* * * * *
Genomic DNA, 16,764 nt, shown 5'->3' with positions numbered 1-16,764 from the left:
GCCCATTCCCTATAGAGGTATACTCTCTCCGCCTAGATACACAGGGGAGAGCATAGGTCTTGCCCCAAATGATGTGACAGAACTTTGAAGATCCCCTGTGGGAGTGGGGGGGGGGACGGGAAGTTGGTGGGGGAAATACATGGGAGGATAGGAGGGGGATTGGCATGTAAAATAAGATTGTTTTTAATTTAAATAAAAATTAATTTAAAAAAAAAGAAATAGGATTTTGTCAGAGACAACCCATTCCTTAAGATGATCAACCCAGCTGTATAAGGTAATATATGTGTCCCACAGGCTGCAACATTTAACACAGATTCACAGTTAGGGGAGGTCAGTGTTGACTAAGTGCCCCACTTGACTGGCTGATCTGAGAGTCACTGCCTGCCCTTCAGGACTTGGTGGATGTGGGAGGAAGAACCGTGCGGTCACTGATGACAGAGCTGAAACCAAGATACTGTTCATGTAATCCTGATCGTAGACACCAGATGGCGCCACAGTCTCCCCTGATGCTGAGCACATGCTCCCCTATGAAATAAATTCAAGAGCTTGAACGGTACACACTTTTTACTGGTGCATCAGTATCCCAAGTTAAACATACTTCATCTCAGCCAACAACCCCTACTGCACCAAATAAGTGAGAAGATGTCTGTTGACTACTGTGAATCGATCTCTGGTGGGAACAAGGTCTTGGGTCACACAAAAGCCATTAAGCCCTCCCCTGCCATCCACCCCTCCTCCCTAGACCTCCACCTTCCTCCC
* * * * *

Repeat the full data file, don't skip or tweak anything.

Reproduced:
Genomic DNA, 16,764 nt, shown 5'->3' with positions numbered 1-16,764 from the left:
GCCCATTCCCTATAGAGGTATACTCTCTCCGCCTAGATACACAGGGGAGAGCATAGGTCTTGCCCCAAATGATGTGACAGAACTTTGAAGATCCCCTGTGGGAGTGGGGGGGGGGACGGGAAGTTGGTGGGGGAAATACATGGGAGGATAGGAGGGGGATTGGCATGTAAAATAAGATTGTTTTTAATTTAAATAAAAATTAATTTAAAAAAAAAGAAATAGGATTTTGTCAGAGACAACCCATTCCTTAAGATGATCAACCCAGCTGTATAAGGTAATATATGTGTCCCACAGGCTGCAACATTTAACACAGATTCACAGTTAGGGGAGGTCAGTGTTGACTAAGTGCCCCACTTGACTGGCTGATCTGAGAGTCACTGCCTGCCCTTCAGGACTTGGTGGATGTGGGAGGAAGAACCGTGCGGTCACTGATGACAGAGCTGAAACCAAGATACTGTTCATGTAATCCTGATCGTAGACACCAGATGGCGCCACAGTCTCCCCTGATGCTGAGCACATGCTCCCCTATGAAATAAATTCAAGAGCTTGAACGGTACACACTTTTTACTGGTGCATCAGTATCCCAAGTTAAACATACTTCATCTCAGCCAACAACCCCTACTGCACCAAATAAGTGAGAAGATGTCTGTTGACTACTGTGAATCGATCTCTGGTGGGAACAAGGTCTTGGGTCACACAAAAGCCATTAAGCCCTCCCCTGCCATCCACCCCTCCTCCCTAGACCTCCACCTTCCTCCC